Thursday, July 07, 2011

Why ask why?

Let's see.  News from New York City is that their municipal pension funds are doing pretty well and were up over 20% over the last year.  I wonder how that compares to the City of Pittsburgh's investment return?  Oh, nevermind. Does not seem to be a question anyone cares about.

Actually, not to be completely dismal on all of this.  Pittsburgh's pension system is rapidly approaching a transversality condition no doubt, but some also like to describe the state's far larger pension systems as being equally at the precipice. Others just write off the city's pension problems as just par for the course these days when it just isn't comparable to even the worse off pension funds elsewhere. There actually has been a lot of work on public pension funding out of the University of Chicago of late.  Seems to me that if I were a Harrisburg apparachniki, I would find some less than horrible news in this graphic via the NYT based on the work of Professor Rauh. Pennsylvania is actually classified on the positive side of a notional benchmark of 80% pension funding.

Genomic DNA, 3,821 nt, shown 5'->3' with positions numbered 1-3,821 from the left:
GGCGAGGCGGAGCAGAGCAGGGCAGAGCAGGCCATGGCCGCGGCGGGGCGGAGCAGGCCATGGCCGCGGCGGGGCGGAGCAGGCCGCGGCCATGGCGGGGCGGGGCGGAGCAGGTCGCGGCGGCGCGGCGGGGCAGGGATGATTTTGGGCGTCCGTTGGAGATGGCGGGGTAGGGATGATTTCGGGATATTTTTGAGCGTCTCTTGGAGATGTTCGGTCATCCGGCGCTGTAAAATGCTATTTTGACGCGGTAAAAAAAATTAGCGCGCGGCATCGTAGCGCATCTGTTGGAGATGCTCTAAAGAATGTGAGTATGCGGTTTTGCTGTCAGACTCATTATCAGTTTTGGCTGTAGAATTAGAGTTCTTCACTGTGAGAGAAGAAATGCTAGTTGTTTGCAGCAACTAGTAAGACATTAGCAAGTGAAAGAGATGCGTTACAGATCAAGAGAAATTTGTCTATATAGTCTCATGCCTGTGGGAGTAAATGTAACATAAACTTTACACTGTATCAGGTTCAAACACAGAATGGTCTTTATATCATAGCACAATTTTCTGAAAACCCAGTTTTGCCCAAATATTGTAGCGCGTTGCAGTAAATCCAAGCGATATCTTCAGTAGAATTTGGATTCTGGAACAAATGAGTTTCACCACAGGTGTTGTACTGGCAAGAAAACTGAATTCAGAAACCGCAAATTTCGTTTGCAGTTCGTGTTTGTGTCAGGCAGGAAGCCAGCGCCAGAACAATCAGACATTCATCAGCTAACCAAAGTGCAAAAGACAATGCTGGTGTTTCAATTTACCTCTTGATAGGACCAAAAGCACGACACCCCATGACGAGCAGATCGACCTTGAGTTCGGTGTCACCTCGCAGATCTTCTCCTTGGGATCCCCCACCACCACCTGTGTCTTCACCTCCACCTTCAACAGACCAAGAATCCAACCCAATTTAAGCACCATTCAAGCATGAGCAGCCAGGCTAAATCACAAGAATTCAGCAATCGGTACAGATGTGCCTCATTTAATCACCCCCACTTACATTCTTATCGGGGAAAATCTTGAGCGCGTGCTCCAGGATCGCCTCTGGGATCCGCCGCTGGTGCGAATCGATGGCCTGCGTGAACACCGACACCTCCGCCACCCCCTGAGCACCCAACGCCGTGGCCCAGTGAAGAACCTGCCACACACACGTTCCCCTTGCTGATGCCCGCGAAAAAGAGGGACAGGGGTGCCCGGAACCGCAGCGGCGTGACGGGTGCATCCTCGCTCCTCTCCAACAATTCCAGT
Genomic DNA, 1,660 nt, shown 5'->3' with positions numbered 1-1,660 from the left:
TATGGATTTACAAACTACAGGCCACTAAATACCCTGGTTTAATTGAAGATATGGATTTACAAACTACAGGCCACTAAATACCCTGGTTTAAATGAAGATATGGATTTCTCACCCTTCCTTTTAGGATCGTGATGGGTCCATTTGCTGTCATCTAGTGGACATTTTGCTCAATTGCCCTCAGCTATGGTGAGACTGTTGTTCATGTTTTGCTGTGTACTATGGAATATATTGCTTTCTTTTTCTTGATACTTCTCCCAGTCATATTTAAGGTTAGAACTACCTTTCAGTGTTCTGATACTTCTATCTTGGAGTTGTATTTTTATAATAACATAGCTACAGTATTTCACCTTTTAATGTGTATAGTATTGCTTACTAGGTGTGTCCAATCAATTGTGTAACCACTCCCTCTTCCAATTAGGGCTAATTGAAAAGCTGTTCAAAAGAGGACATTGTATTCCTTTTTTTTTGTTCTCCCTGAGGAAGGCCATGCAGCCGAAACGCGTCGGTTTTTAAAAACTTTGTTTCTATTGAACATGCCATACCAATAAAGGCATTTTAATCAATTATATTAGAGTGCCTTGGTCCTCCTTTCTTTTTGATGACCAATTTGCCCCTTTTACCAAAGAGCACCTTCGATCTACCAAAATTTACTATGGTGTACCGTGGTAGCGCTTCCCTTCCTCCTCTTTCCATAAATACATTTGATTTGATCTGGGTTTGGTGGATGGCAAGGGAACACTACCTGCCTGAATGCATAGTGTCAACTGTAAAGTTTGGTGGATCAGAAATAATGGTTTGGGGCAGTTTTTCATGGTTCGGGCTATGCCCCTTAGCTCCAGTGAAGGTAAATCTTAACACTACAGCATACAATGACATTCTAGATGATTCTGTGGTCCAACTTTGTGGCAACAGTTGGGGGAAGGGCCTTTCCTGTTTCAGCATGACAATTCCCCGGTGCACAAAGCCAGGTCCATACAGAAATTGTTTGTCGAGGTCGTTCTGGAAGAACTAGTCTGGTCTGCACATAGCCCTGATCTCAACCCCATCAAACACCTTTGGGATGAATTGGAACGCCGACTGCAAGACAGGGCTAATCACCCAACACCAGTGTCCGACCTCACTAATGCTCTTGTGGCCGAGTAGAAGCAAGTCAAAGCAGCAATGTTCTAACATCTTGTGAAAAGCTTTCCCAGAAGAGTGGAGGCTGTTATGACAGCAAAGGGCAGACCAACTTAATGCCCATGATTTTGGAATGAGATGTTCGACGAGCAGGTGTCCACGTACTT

Then again there is the City of Pittsburgh, which if we look sideways, use old data, conjecture some less than liquid assets and otherwise suspend disbelief we are likely closer to 20% than 80%. 

Speaking of unasked pension questions.. I have seen no public update to this kerfuffle between the state and the city.  Just asking...


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